Australian managed funds suffered a significant decline in inflows last year, according to new data published by Calastone, as higher inflation and interest rates took hold around the world.
While falls were seen across all asset classes, Calastone reported that fixed income funds experienced the sharpest decline, with a 95 per cent drop in inflows over 2022 to $562 million.
Looking back on the year, the firm noted that investors withdrew $1.45 billion from fixed income funds, before “premature optimism” in July and early August spurred a recovery in inflows.
However, Calastone stated that this quickly turned sour when global bond markets were hit by a surge in yields towards the end of the third quarter. Sentiment then began to improve again, with Australian investors adding $824 million to their bond holdings during the fourth quarter.
“Yields on fixed income funds are looking significantly more attractive in the wake of 2022’s bond market declines,” said Calastone managing director of Australia and New Zealand, Teresa Walker.
“Investors have also recently begun to hope that the interest-rate tightening cycle may be nearing its peak both in Australia and overseas. These two factors have tempted them back into fixed income funds in the last few weeks of 2022.”
Ms Walker added that there is still “enormous uncertainty” regarding interest rates and economic growth, with a risk of sentiment turning bearish again in the coming months.
Turning to equity funds, Calastone observed a 62 per cent reduction in inflows compared to a year earlier, which it said was driven more by a lack of buyers than an increase in selling.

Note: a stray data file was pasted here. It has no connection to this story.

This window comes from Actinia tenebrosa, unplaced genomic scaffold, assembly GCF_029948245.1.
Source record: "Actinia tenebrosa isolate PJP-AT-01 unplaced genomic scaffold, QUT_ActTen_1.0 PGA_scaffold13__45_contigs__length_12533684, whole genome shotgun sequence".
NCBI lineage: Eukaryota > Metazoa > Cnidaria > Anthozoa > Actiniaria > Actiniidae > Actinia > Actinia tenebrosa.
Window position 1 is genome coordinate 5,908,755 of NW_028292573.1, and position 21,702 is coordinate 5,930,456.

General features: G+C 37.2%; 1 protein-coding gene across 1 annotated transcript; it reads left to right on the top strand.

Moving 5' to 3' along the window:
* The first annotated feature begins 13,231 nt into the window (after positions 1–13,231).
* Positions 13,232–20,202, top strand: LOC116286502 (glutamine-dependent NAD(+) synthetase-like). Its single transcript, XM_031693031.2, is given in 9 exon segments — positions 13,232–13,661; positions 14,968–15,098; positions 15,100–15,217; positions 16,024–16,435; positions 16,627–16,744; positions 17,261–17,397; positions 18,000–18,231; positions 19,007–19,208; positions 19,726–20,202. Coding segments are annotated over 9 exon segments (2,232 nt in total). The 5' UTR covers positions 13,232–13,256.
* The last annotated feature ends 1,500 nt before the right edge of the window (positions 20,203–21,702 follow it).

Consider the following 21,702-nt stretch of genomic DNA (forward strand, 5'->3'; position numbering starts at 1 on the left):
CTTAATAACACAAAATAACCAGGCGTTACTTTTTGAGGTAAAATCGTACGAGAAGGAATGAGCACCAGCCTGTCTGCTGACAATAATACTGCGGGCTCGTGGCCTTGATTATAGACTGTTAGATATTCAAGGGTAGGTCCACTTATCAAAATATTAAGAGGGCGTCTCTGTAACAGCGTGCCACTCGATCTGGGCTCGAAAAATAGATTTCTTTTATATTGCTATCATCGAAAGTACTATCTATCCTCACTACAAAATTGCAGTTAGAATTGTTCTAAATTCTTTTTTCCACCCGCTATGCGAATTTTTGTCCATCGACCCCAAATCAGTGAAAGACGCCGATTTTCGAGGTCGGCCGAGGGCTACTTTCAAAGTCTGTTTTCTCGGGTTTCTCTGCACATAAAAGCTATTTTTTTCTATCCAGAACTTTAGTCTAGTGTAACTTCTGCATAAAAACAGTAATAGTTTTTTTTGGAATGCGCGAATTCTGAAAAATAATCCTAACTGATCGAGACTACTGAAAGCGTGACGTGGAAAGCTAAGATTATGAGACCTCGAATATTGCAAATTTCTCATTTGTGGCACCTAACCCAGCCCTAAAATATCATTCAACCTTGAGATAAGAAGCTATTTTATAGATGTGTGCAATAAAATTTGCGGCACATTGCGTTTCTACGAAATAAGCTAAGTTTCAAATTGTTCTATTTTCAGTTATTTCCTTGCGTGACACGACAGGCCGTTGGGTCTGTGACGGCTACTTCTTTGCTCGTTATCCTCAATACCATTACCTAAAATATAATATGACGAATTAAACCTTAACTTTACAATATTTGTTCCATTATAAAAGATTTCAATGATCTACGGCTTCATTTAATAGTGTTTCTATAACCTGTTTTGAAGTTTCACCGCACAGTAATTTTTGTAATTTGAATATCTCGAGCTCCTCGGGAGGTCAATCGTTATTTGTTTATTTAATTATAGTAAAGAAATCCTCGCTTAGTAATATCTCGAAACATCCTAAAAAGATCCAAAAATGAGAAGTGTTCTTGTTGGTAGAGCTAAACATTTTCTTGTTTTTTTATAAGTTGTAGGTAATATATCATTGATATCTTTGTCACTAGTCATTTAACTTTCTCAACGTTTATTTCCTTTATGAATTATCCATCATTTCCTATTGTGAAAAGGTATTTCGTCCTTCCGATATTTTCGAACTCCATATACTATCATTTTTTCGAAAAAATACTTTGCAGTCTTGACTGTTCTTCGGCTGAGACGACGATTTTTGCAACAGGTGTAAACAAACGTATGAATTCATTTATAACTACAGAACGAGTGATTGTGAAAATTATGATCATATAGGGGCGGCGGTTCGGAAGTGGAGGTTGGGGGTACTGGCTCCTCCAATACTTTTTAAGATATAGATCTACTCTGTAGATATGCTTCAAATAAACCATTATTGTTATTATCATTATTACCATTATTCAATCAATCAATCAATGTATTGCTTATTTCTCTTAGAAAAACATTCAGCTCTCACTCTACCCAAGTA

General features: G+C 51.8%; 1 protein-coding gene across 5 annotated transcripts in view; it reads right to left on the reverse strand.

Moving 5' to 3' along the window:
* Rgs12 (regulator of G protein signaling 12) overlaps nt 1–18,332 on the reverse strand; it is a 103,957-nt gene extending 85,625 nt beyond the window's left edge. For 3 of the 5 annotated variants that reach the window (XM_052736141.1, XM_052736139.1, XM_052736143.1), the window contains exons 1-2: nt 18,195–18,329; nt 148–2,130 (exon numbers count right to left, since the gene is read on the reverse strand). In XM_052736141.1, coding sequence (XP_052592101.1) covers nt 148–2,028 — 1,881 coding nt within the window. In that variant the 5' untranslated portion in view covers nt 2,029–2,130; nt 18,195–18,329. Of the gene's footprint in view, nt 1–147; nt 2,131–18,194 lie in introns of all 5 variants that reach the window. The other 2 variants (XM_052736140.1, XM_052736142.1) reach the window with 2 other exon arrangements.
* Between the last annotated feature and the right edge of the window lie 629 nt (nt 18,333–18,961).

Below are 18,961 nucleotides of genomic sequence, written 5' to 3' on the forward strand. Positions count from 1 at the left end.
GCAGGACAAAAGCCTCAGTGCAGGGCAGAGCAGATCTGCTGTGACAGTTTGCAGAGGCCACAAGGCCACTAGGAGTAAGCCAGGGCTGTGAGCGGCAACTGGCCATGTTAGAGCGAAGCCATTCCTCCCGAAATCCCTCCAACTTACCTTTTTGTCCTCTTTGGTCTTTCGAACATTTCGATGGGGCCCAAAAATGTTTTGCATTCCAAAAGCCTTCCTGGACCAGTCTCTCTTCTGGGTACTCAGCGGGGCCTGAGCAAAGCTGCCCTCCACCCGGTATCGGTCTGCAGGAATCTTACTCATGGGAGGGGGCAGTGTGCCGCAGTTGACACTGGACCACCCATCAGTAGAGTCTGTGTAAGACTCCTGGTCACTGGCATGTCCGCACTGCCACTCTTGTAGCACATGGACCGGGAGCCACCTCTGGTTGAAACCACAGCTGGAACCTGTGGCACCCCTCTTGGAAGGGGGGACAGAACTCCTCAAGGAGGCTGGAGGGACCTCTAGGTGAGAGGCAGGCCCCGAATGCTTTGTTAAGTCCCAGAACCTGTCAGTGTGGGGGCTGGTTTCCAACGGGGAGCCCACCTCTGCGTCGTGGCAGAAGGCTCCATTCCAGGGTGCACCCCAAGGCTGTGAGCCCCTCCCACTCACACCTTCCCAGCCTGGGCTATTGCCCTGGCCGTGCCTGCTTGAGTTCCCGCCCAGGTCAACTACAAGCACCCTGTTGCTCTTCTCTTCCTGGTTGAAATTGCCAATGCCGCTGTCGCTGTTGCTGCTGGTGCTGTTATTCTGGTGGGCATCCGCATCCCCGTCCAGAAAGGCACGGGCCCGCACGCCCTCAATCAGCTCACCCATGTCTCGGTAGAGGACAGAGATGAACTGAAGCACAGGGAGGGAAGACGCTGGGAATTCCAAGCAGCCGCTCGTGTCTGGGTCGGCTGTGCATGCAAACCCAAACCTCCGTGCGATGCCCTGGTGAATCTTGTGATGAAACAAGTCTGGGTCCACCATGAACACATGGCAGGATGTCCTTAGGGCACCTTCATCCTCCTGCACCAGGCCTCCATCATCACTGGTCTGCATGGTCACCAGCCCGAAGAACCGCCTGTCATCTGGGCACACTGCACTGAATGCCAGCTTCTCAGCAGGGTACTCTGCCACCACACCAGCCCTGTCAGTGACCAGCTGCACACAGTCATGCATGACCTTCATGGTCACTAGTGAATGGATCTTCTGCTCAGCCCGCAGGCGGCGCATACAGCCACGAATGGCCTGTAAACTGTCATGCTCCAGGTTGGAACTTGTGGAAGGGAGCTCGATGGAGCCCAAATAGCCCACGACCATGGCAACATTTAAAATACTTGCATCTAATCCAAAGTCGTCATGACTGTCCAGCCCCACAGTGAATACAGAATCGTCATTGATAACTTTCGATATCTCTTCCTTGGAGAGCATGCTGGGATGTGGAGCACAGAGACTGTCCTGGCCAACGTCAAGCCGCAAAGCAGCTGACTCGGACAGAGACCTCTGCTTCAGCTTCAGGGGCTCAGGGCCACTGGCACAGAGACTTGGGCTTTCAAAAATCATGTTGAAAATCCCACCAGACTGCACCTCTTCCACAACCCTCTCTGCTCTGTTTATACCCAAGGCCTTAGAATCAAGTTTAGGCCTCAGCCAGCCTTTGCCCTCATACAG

The third quarter accounted for nearly two-thirds of the net inflows seen over the course of the year before inflows sank to only $296 million in the fourth quarter, which Calastone said was down 90 per cent compared to Q4 2021 and the weakest result since Q1 2020.
“The improvement in sentiment among bond investors in Australia has not been matched by equity holders,” commented Ms Walker.
“Indeed, the much greater loss of confidence in equity funds in the fourth quarter compared to fixed income suggests investors are looking at bond funds as a relative safe haven. Q4 was the first time since Q1 2020 that fixed income funds have attracted more cash than equities.”
Australia-focused equity funds suffered outflows of $143 million in the final quarter of 2022, the worst result since Q2 2019. Calastone reported that every geographical category of equity funds experienced outflows during the quarter except for global funds, which saw $256 million of inflows, but this was still the lowest level of inflows since the beginning of the pandemic.
Inflows into ESG equity funds throughout 2022 fell by less than a fifth, according to Calastone’s data, compared to a decline of almost three quarters for non-ESG equity funds.
Investors were reported to have added $2.4 billion to their ESG equity holdings, with ESG funds accounting for two-fifths of 2022’s equity fund inflows.
Meanwhile, inflows to property funds plummeted 78 per cent over the year and mixed asset inflows were down by slightly more than three-fifths.
Jon Bragg is a journalist for Momentum Media's Investor Daily, nestegg and ifa. He enjoys writing about a wide variety of financial topics and issues and exploring the many implications they have on all aspects of life.